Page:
Now we’re into interesting times. This is when the Oscar hopefuls that opened in a handful of theaters late last year to make the deadline for awards consideration start rolling out. They’ve built up critical and awards buzz that can be slapped on a poster or a TV commercial — ads for some of these have been omnipresent despite not actually playing anywhere a lot of people could actually see them until today — and the hope is that all this positive word of mouth will get people out to see them. Plus, they’ll likely still be in theaters when their probably Oscar nominations are announced, which should lead to another nice bump. All part of the game.
As in any game, there’s the player who has to keep asking what the rules are and whose turn it is. And that looks to be The Legend of Hercules, aka 2014’s Hercules Movie That Doesn’t Have the Rock In It. This thing cost $70 million, but I don’t think they spent any of that on advertising; I honestly don’t think I’ve seen a single trailer for this, and barely any TV spots. And really, looking at the cast and crew, there’s not much for them to be hanging their hats on. Renny Harlin’s main claims to fame — Die Hard 2 and being married to Geena Davis — were both old news by the time the 90s ended, so you’re certainly not selling this film on his name. Kellen Lutz wasn’t what was bringing people to the Twilight movies either. So if you’re absolutely dying for a Hercules fix in the theaters, I’d get to this one sooner rather than later.
Besides, on the action front, Lone Survivor has the much higher profile this weekend. It’s got the patriotism angle going for it, it’s based on a pretty well-known non-fiction book of the same name, and it’s got a star people actually know and might want to see in Mark Wahlberg. Director Peter Berg’s last film was Battleship though, so I’d pump the brakes just a little on any enthusiasm for this, although dealing with real-life military escapades as opposed to blowing up a board game to two hours has to be an improvement. The trailers have been playing up the “Rah-rah USA!” aspects of this pretty hard (an issue taken with the book as well), and it’s not likely anybody’s gone broke going to that well lately. So this will probably win the weekend, but I can’t muster up all that much excitement for it.
Next up is August: Osage County, which fulfills Hollywood’s requirement of producing at least one film a year capable of netting Meryl Streep an Oscar nomination. Not to impugn the quality of the film — it’s based on a Pulitzer and Tony Award winning play, and in addition to Streep, there’s an absolute murderer’s row of talent in the cast. I know some people who have seen both the play and the film who say the film lacks some of the immediacy of the play, which is to be expected when making the transition from stage to screen. And it’s probably a smart move going wide with this after the holidays; enough people were living the experience of bickering, battling relatives in their home without being expected to go watch a movie about it. In a less crowded week, this might have been my go-to choice — I have to appreciate any film that dares to advertise itself with that poster — but it’s got some heavy competition.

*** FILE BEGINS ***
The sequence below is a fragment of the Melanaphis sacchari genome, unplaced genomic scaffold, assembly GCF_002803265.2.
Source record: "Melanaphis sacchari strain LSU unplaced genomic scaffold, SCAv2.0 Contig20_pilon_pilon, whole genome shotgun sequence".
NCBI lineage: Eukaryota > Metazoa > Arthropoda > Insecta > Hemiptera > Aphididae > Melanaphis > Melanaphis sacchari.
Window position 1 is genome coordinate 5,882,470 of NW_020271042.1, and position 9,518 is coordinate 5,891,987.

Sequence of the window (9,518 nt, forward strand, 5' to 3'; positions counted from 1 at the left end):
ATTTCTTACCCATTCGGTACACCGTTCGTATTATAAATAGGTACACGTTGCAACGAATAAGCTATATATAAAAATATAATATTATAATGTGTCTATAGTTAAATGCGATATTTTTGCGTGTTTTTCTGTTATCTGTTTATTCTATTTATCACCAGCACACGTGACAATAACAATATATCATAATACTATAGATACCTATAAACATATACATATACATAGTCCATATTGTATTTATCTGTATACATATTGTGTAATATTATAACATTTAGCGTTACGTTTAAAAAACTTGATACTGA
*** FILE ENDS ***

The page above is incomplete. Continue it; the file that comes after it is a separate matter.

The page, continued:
I want to be on the Spike Jonze train. I really do. But I thought Being John Malkovich turned unnecessarily mean down the stretch, thought Adaptation brilliantly set up a point that it then spent the last forty-five minutes or so reminding us of over and over again, and thought Where the Wild Things are needlessly over-complicated a sweet simple story. I appreciate his vision and his style, but I just don’t love him the way some do. So while I think the premise behind Her is fantastic — a man falling in love with his phone’s operating system — a part of me still hesitates. Plus, and this is totally petty and subjective, I don’t find Joaquin Phoenix all that appealing in what I’ve seen of this so far. Granted, context and execution are everything, but he comes across as kind of creepy in the trailers I’ve seen. Like exactly the kind of guy who would fall for a phone. And not in a quirky, whimsical way. Still, I’m intrigued.
But it’s hard for me not to put Joel and Ethan Coen’s latest in the top spot. They consistently choose interesting projects, rarely repeating themselves (at least in content if not in theme), and they always deliver something entertaining and frequently brilliant. They can do something as deep and sobering as A Serious Man, then turn around and give us a rousing Western like True Grit. They can make The Odyssey into a Southern Gothic pseudo-musical and do modern noir with the best of them. So count me in for Inside Llewyn Davis. Like O Brother, Where Art Thou?, this looks to be a sneaky musical as well, only with the New York folk music scene of the 1960s as opposed to the more traditional Southern folk of the 1930s. This doesn’t strike me as a particularly weighty film, but it also doesn’t seem to need to be. Just a relaxed, gentle character portrait. Really looking forward to this.
Three films I actually want to see in one weekend. Has to be some kind of record. Just have to remember not to invite Hercules next time.